The Albayzin district of the city is Granada’s old Muslim quarter. This area of steep, winding lanes survived the Christian conquest in 1492 and was granted UNESCO World Herritage status, along with the Alhambra & Generalife gardens, in 1984. The sights, sounds & smells when walking through here reminded me of walking medina lanes in Morocco, although this for-tourists area in Granada is a lot quieter, cleaner and smaller version of medina lanes found anywhere in Morocco that I happened to meander through. Albayzin, Granada, Andalusia, Spain. June 11th, 2014
Despite the development that followed the Christian conquest, the Albayzín still bears witness to the medieval Moorish settlement, as its urban fabric, architecture and main characteristics (form, materials, colours), were not changed when it was adapted to the Christian way of life, to survive as a remarkable example of a Spanish-Moorish town.
– UNESCO commenting on Alhambra, Generalife and Albayzín, Granada
People at the Mirador (Gazebo) San Nicolas viewing the Alhambra at sunset from the UNESCO listed Albayzin district of the city across Granada’s Darro Valley. This is a busy place at sunset and photographers here run the gamut from those with serious gear to those with tablets. Most seem in jovial mood although the guy with the serious rig seen here certainly didn’t look like he was enjoying the wait for the light on this day to die. Mirador San Nicolas, Granada, Andalusia, Spain. June 11th 2014
Needless to say there are quite a few churches in this city. I visited a few and decided against visiting others.
Viewing the inside of the 16th century Iglesia del Sagrario, the first church I visited in Granada. This church, built between 1705 & 1722, occupies the site where the major city mosque used to stand and is built to a smaller scale of the model by which St. Peter’s Basilica in Vatican City is built – a Greek cross inside a square. Granada, Andalusia, Spain. June 10th, 2014
The facade of the Catedral de la Anunciacion, Granada’s main church, as seen from Plaza de las Pasiegas. A Gothic-Renaissance hulk built between 1522 and 1704 this is, according to the information post fronting it, one of the most impressive temples of the Spanish Renaissance. Its façade is certainly impressive – 4 heavy buttresses forming three great arched bays conceived as a colossal triumphal arch. I’ve yet to take a look inside and doubtless I will – its €4 to enter and I have issues paying to enter a church given the undeniable wealth of the Catholic Church. Plus, & even after paying, photography is not permitted. Plaza de las Pasiegas in Granada, Andalusia, Spain. June 10th, 2014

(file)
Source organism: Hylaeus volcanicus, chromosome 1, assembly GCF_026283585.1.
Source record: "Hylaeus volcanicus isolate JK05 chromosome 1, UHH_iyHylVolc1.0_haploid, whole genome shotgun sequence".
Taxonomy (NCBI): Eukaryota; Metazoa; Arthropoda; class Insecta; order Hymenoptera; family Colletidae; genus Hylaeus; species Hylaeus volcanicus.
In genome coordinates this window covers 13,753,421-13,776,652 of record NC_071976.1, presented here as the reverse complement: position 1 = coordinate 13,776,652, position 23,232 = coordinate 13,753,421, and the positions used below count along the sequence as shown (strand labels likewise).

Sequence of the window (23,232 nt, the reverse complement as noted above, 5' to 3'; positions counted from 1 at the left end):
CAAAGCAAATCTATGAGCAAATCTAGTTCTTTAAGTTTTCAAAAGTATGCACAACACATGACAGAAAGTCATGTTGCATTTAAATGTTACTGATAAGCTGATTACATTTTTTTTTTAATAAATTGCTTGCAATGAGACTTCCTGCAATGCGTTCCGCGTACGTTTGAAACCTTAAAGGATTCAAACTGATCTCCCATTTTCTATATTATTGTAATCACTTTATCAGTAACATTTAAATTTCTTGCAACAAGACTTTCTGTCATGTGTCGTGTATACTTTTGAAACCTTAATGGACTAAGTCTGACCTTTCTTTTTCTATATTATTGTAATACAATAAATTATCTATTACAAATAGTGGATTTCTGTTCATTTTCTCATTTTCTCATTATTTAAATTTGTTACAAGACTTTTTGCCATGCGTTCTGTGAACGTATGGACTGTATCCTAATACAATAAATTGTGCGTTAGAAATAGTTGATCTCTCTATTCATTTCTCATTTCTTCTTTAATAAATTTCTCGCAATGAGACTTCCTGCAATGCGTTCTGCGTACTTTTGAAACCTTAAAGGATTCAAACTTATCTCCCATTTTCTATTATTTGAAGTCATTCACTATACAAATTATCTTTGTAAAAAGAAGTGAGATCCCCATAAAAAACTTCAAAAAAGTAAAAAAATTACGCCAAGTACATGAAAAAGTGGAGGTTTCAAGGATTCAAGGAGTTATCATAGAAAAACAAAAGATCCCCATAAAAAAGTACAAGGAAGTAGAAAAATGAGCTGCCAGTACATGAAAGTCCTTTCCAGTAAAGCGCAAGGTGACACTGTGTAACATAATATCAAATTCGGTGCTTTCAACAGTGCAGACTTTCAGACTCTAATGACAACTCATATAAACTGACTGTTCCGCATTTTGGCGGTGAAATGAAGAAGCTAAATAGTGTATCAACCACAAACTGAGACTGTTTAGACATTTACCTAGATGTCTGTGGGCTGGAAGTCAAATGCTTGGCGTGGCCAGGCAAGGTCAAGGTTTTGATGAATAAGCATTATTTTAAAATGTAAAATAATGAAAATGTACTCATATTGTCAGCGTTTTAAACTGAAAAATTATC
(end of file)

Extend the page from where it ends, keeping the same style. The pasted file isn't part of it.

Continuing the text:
I did pay €4 to enter here (photography was allowed) and I’m sure glad I did as this was/is my church highlight from the city, the astonishing interior of the church of the Monasterio de San Jeronimo. Granada, Andalusia, Spain. June 11th, 2014
The detail of all areas of this church, but especially the altar area, are amazing. The church of the Monasterio de San Jeronimo. Granada, Andalusia, Spain. June 11th, 2014
Finally, a few Alhambra & church-free pictures from my time in Granada.
Calle Paz, a small pedestrianised street leading to Plaza de las Pasiegas & the façade of the Catedral de la Anunciacion. A lot of the streets here in Granada, both vehicular & pedestrian, are shielded from the sun thanks to large, overhead netting. Another nice Granada touch. Granada, Andalusia, Spain. June 10th, 2014
Enjoying a beer (& the buskers) in Placeta de San Gregorio. Granada, Andalusia, Spain. June 11th, 2014
Dusk in Plaza Isabel La Catolica at the intersection of Granada’s two main streets, Calle Reyes Catolicos & Gran Via de Colon. Granada, Andalusia, Spain. June 11th, 2014
And just like that my 9-night stay in Andalusia, and 3-night stay in Granada, has come to an end, or it will have by the time I wake in the morning. I don’t have many plans for today, my last day in Granada. I’ll probably find a bar later tonight to watch the first game of the World Cup & tomorrow I’ll get the bus north to the Spanish capital of Madrid, a city I have been to before but not since way back in 1992. Spain play their first World Cup game tomorrow night & soaking up the atmosphere of that occasion is all I have planned for the capital just now.